What do a Hawksbill Turtle, the Bay of Jaltemba and the Smithsonian-Mason School of Conservation have in common?

You might remember our recent story about “Jaltemba” the Hawksbill turtle being released back into the Bay of Jaltemba. Well, just when you think the story couldn’t get any more interesting, it does.

The article below was published by George Mason University a few days ago. It explains how Alonso Aguirre, the executive director of the Smithsonian-Mason School of Conservation, advised the team at CIIDIR National Polytechnic Institute in Sinaloa, Mexico on how to remove the hook embedded in Jaltemba’s throat. We might also add that the graduate student who’s name was not mentioned is none other than M. en C. Catherine E. Hart, our friend from Rincón de Guayabitos. Catherine has been heavily involved in the sea turtle conservation program in our area for 9 years. She is a member of Red Tortuguera A.C., she works with Los Grupos Ecologistas de Nayarit A.C. here in Jaltemba Bay and she is a Ph.D. student at CUCOSTA, Universidad de Guadalajara working on her thesis in status and conservation of sea turtles in Nayarit and the north coast of Jalisco. We want to thank Catherine for keeping us informed (and involved) so we can continue to share Jaltemba’s story with the world!

Here is a copy of the article…

Conservation Crusader Takes the Helm at Smithsonian-Mason School of Conservation

August 6, 2012
By Tara Laskowski


Alonso Aguirre, executive director of the Smithsonian-Mason School of Conservation, with a green turtle (Chelonia mydas) in a rehabilitation center in Kuroshima, Okinawa, Japan. Photo courtesy of Alonso Aguirre.

Alonso Aguirre’s first experience with sea turtles was eating them with his family when he was a child in Northern Mexico. Though the turtles were seen as a rare delicacy in that community, even then Aguirre didn’t feel quite right about it.

Now, many years later, Aguirre, executive director of the Smithsonian-Mason School of Conservation, has made a career protecting these marine reptiles and educating fishermen, veterinarians and others about the need for their conservation.

This spring, for instance, he got a call from Alan Zavala, a professor and collaborator with CIIDIR National Polytechnic Institute in Sinaloa, Mexico, to help with an urgent problem. A graduate student had found a female Hawksbill sea turtle stranded at Jaltemba Bay with a large fishing hook stuck in its throat. According to the Eastern Pacific Hawksbill Initiative, protection of the critically endangered Hawksbills in the eastern Pacific is among the world’s most pressing sea turtle conservation issues; only a few hundred females are estimated to nest along the entire region’s coastline.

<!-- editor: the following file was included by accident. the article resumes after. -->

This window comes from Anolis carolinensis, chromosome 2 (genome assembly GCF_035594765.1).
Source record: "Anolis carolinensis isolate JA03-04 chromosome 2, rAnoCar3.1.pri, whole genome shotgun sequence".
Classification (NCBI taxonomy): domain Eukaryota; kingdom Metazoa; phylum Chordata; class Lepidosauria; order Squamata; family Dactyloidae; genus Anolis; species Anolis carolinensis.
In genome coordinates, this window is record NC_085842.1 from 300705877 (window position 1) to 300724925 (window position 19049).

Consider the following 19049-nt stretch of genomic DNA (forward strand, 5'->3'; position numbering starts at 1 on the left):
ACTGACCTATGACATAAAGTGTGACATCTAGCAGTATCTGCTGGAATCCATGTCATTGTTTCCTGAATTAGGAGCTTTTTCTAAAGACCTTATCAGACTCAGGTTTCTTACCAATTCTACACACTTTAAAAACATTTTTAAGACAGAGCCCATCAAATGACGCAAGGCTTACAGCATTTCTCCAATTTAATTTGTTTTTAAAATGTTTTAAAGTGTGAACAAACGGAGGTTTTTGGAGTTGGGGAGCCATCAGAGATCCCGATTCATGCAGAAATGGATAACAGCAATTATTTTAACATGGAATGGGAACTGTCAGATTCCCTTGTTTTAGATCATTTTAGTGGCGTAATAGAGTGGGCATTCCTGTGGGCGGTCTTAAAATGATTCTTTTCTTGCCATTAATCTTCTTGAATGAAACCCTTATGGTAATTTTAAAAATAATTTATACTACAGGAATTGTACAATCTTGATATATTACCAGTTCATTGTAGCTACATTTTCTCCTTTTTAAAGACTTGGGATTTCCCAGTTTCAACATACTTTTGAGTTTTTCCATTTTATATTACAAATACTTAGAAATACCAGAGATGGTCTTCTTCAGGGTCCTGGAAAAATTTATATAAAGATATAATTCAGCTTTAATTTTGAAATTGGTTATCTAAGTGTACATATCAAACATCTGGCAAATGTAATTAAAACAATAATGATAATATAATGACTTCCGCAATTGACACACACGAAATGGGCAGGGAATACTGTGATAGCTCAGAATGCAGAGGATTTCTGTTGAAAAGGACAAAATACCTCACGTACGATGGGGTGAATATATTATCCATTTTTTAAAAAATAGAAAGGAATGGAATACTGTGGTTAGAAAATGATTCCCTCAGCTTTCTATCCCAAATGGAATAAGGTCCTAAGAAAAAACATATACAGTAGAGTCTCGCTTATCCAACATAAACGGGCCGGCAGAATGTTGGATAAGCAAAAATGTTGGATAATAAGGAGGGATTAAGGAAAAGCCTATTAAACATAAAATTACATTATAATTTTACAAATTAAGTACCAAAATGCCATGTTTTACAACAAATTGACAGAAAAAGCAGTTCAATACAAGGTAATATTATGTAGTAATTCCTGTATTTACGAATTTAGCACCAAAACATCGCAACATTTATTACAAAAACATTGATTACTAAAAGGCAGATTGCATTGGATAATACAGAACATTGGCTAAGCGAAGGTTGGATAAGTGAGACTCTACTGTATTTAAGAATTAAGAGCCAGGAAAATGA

Could Aguirre help guide the hook-removal surgery from Northern Virginia?

Aguirre was the right man for the job. A veterinarian by trade, Aguirre worked in Hawaii for several years for National Marine Fisheries Service, heading and pioneering the epidemiology program for endangered Hawaiian monk seals and sea turtles. He is also familiar with the area where the injured turtle was found and often goes there to teach workshops on sea grass and sea turtle foraging ecology and conservation medicine.


Aguirre and members of the Grupo Tortuguero de Las Californias A.C. (Sea Turtle Conservation Group of the Californias) releasing a healthy loggerhead turtle in Bahia Magdalena, Baja California Sur, Mexico. Photo by Alejandro Rivas.

Using x-rays of the turtle, Aguirre advised the team remotely on how to proceed and where to clip the hook for removal. With Aguirre and other doctors’ help, “Jaltemba” the turtle has recovered nicely. She was released in Jaltemba Bay, Nayarit, with the first satellite tracking device placed on a hawksbill turtle in the state so they can learn more about this at-risk species.

Aguirre has held many different positions, from teaching to policy making, all over the world. His career of more than 25 years spans postdoctoral research on wildlife-domestic animal disease interactions in Oregon’s national parks to service in New York as senior vice president of EcoHealth Alliance, which was a partner in the USAID-funded program PREDICT. The PREDICT project helps to prevent wildlife-to-human virus outbreaks.

With PREDICT, Aguirre was part of a team that would go to specific geographic “hot spots” in 23 countries in Asia, Africa and the Americas to collect samples from wildlife most likely to carry diseases that can be spread to humans and look for pathogens. In one area of the world, they found eight new viruses in bats alone.

“The way we travel now, the way we fragment habitats and cause environmental change – all this is causing cascade effects everywhere, and we are beginning to see severe effects,” Aguirre says.

Go to the original article to read more…

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